Scallion Star Bread with Duck Fat

The savory bread recipe that will make your holiday table shine — Scallion Star Bread with decadent duck fat!

Scallion Star Bread — for all your holiday carb needs!

Fluffy and decadent, rich and savory. You really can’t go wrong with layers of duck fat and scallions sandwiched between brioche-like dough.

scallion star bread, close up

Why make Scallion Star Bread with Duck Fat?

Every holiday table needs a showstopper. And this one, inspired by Asian-style savory baked goods (scallion buns, hot dog buns, sausage braided rolls, curry beef buns, etc.), will definitely impress! All the aunties and uncles will ooh and ahh!

Nostalgic and flavorful, this recipe tastes good served with dinner. Leftovers taste good for breakfast the next day, with a cup of hot coffee or tea, too!

The combination of duck fat and scallions make a very pretty presentation! And it’s so delicious! Perfect for potlucks, family dinners, and holiday meals!


  • Scallions. Also called green onions, these aromatics are a staple in my Korean American kitchen. They add a light onion flavor and stay vibrantly green when baked. Can be subbed with chives.
  • Duck Fat. SO MUCH sumptuous, decadent flavor! Look for rendered duck fat at your local grocery store. I’ve seen it sold in small tubs in the poultry (meat) section and also jarred. If you can’t find it, a good substitute is leftover chicken or beef fat drippings. In a pinch, you can use butter or olive oil but it will not taste as rich.
  • Milk Powder. Also known as powdered milk or dry milk. If you can find it, whole fat (vs skim milk) is preferred. Adds a tender richness and sweetness.
  • Yeast. For that fluffy, soft texture! I prefer instant yeast for ease and convenience (instant yeast does not require liquid to activate) but any kind of yeast works.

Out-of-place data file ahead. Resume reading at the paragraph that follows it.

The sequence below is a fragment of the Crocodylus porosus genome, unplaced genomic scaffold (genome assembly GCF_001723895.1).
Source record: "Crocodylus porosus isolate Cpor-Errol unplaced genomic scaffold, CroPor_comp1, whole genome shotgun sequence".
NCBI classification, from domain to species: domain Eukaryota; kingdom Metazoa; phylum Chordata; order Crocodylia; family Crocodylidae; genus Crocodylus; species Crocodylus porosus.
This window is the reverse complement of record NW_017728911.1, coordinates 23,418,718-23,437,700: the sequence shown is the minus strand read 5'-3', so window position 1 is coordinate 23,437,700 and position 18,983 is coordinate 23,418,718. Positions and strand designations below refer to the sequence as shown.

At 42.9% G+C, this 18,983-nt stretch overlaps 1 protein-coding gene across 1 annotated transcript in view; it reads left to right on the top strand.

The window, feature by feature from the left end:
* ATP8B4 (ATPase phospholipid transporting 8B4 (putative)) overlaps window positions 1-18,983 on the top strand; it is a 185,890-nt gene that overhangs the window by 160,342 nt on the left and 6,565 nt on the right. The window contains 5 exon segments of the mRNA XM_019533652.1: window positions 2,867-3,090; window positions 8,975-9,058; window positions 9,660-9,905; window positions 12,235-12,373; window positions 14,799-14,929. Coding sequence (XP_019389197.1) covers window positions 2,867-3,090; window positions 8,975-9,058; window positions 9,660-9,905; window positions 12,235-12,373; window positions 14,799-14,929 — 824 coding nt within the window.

• Milk. Creates a more tender crumb than dough made with water alone. Whole milk or 2% preferred.
  • Butter. Adds richness and flavor, similar to a brioche dough. Also makes the dough very easy to roll and handle.

PRO Tips:

  • Mince scallions finely. Prevents the layers from being too bulky.
  • Use a bench scraper (or knife). Makes cutting into the dough easier and cleaner.
  • Roll circles as evenly as possible. Makes for a prettier presentation in the end!
  • Don’t forget to add salt! A sprinkle on top of each layer brings out the full flavors.

Watch how to make Scallion Star Bread:

The method requires a 2-part rise. First, let the dough rise until doubled in size. Shape into star bread, as shown in the video below. Then let it rise again, a second time. Bake until golden!

More Holiday Table Inspiration:

scallion star bread on plate with bowl of scallions nearby

Scallion Star Bread with Duck Fat

The Subversive Table | Lis Lam
The savory bread recipe that will make your holiday table shine — Scallion Star Bread!
5 from 1 vote
Prep Time 40 mins
Cook Time 22 mins
Rising Time 1 hr 20 mins
Course Bread, Brunch, Side
Cuisine American
Servings 4


  • Unrimmed Baking Sheet
  • Silicone Brush



  • 2 cups flour
  • 1/4 cup whole fat milk powder
  • 1 Tbsp sugar
  • 2 tsp instant yeast
  • 1 tsp salt